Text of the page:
Posted by: Patrick Allen Foster | May 25, 2013

Links for Saturday: Syria, Afghanistan, Battlestar Galactica, Yamamoto

1. Jay Ulfelder: “Lost in the Fog of Civil War in Syria”: “Most of the civil wars that have occurred in the past half-century have lasted for many years. A very small fraction of those wars flared up and then ended within a year. The ones that didn’t end quickly—in other words, the vast majority of these conflicts—almost always dragged on for several more years at least, sometimes even for decades.” Lesson learned: don’t expect Syria to buck the trend.

2. Roland Paris (University of Ottawa): Afghanistan: What Went Wrong?

3. “Navy set to deploy rail guns, laser prototypes.”

4. James R. Holmes: What Modern Militaries Can Learn From Battlestar Galactica.

5. Robert Farley at Lawyers, Guns & Money links to a Kirk Spitzer article in Time about Admiral Yamamoto, “Legacy Still Unsettled for Reluctant Architect of Attack on Pearl Harbor.” Spitzer discusses Yamamoto’s history and Japan’s ambivalent and uneasy relationship with its role in World War II:

Japan has long been ambivalent about its war history. Yamamoto’s name can be found in few school textbooks. No ships or military bases carry his name. The only statue or memorial to his memory can be found in this small city in Western Japan.

And yet Yamamoto may be the most recognizable of all Japan’s wartime leaders — and certainly the most sympathetic. As deputy naval minister in the 1930s, he received death threats from rightists angered by his opposition to Japan’s alliance with Nazi Germany and Italy. Later, as commander of the Combined Fleet, he argued against the decision to attack the United States.

Yamamoto studied at Harvard and served as naval attaché in Washington D.C., spoke fluent English and toured much the United States. A small but well-appointed museum in Yamamoto’s hometown is a showcase to his wide travels and world view: well-thumbed volumes of Shakespeare; a leather-bound Bible; post-cards from across the United States; snapshots with passersby in New York’s Central Park and workers in Texas oilfields.

Yamamoto’s travels had convinced him that Japan could not defeat the industrial might of America. Yet, he remained intensely loyal to the Emperor, and when the decision was made to strike the United States, he formulated a bold plan that he hoped would knock America out of the war early. In the end, the attack on Pearl Harbor served only to galvanize American public opinion and led to Japan’s near-total destruction.

Farley comments:

I suspect that Yamamoto would have been tried for war crimes, although how such a prosecution would have measured up legally and historically is a different question. While some of the senior operational commanders of the IJN (Kurita, for example) avoided prosecution, many of those involved with strategic planning (Nagano) did go through the procedure. Given how well known Yamamoto was in the United States, it would have been very curious indeed if he hadn’t wound up on trial. And while Yamamoto certainly believed that war against the United States was a mistake, it’s not so clear that he was opposed to the war in China, or to the rest of the Japanese imperial project.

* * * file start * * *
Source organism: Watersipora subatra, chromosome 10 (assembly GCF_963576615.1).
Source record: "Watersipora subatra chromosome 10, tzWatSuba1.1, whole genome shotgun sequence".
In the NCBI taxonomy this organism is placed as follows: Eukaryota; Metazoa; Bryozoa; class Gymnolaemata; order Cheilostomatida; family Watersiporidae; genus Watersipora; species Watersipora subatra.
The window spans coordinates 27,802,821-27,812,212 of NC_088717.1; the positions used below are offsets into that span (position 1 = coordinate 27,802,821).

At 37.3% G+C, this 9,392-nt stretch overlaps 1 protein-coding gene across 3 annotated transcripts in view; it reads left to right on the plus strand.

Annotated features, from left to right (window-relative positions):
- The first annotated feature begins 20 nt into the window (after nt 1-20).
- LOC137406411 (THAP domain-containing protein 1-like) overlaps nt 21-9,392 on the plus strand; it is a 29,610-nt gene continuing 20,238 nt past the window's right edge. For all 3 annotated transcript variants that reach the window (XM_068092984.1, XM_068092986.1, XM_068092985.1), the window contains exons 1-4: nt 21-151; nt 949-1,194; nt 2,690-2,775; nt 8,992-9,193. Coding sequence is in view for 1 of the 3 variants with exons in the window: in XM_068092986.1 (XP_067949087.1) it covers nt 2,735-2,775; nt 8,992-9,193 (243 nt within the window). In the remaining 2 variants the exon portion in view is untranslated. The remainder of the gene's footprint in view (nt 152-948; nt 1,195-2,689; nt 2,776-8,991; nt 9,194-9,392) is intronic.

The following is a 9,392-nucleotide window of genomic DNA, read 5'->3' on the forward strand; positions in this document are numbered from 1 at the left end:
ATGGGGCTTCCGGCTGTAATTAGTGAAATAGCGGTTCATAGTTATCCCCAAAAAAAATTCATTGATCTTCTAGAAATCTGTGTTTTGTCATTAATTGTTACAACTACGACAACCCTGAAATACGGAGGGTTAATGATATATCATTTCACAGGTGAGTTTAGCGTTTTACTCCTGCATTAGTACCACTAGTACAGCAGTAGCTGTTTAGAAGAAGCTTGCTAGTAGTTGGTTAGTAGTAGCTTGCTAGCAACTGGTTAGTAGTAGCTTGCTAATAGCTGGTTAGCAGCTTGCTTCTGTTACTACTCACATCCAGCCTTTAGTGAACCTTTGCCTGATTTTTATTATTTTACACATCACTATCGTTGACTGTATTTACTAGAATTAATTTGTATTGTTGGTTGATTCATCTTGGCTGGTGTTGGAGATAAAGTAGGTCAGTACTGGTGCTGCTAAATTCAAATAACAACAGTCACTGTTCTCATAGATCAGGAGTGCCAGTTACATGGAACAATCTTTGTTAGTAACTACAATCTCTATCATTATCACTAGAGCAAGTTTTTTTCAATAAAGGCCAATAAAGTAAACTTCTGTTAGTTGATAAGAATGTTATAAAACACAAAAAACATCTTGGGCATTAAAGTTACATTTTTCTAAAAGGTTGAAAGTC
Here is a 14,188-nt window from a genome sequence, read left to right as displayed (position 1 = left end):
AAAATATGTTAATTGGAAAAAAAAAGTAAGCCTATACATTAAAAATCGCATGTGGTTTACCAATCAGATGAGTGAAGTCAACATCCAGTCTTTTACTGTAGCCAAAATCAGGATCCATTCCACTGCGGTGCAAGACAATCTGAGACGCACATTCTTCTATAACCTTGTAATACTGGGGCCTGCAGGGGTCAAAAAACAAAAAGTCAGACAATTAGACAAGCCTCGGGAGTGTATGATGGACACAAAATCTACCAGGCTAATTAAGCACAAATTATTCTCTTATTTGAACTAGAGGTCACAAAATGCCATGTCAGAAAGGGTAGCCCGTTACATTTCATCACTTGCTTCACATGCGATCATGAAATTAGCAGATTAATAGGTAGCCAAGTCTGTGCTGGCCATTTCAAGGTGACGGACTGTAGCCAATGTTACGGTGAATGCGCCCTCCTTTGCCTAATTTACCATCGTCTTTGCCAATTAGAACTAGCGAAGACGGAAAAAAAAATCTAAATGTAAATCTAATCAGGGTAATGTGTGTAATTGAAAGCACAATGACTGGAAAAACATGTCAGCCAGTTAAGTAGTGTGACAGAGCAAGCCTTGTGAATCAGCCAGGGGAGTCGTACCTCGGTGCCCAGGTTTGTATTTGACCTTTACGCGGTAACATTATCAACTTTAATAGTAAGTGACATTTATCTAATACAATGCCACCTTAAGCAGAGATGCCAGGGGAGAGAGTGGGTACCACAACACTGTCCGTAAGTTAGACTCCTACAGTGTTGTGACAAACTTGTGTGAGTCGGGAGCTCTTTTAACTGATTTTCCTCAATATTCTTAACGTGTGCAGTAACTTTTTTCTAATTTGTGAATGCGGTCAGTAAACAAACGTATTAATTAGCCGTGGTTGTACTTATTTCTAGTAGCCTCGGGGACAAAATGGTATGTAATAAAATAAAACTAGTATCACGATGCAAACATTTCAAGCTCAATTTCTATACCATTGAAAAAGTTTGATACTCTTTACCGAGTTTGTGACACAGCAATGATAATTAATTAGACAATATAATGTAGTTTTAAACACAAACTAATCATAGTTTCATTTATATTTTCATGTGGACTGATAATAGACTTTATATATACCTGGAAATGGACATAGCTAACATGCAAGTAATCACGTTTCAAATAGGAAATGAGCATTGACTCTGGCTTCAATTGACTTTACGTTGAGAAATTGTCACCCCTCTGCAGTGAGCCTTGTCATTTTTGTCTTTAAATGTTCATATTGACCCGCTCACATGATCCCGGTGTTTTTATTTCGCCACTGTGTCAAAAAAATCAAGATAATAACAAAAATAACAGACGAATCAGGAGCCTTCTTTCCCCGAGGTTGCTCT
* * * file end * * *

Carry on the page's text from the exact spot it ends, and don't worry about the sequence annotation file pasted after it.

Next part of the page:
There’s an interesting compare and contrast to be done with historical memory of Robert E. Lee in the American South; efforts to distance Lee from the cause of slavery (as opposed to Southern secession) began almost immediately, but serious questions about Lee’s strategic and operational choices emerged in the years after the war, and have periodically re-emerged as Lee’s reputation has evolved over a century and a half. Given that there are grave questions about the wisdom of the Pearl Harbor and Midway operations, and about the strategic wisdom of the Guadalcanal campaign, I also wonder about Yamamoto’s reputation in Japan as strategic and operational commander. The debate over Lee has proceeded under far more open conditions that discussion of Yamamoto, although it’s not obvious that the openness has really helped.

There are a number of good comments on the Lawyers, Guns & Money post. If Yamamoto had lived, it is indeed likely that he would have been placed on trial by the Allies. That said, like some of the commenters at Lawyers, Guns & Money, I also think that Yamamoto would have emerged with a sentence less than death, just like Admiral Dönitz (who received a 10-year sentence at Nuremberg). Admiral Shigetarō Shimada, who served as Naval Minister and Naval Chief of Staff for part of the war, was convicted of war crimes by the Tokyo War Crimes Tribunal and sentenced to life imprisonment. (He was paroled in 1955 and died in 1976.) As a general matter, more Japanese Army officers were put on trial than Japanese Naval officers, and the generals received harsher sentences than the admirals–e.g., six of the seven death sentences were given to generals, while no admiral received a death sentence. (Admiral Osami Nagano died of a heart attack in prison before the conclusion of the trial.) This contrast mainly reflects the horrific record of the Imperial Japanese Army in their conduct of the war on mainland Asia (e.g., the Rape of Nanking and similar war crimes).

Farley compares Yamamoto to Robert E. Lee. I think an appropriate comparison would be Rommel. There is an important difference, of course, in so far as Rommel was (peripherally) involved in the July 20 attempted coup against the Nazi regime. But both Rommel and Yamamoto were commanders of enemy forces, and both commanders have posthumously achieved largely positive reputations among the American public–“good men in service to bad causes,” to take a line from George R.R. Martin (A Dance with Dragons, p. 958).

Here is an old post from the Volokh Conspiracy about Admiral Yamamoto.

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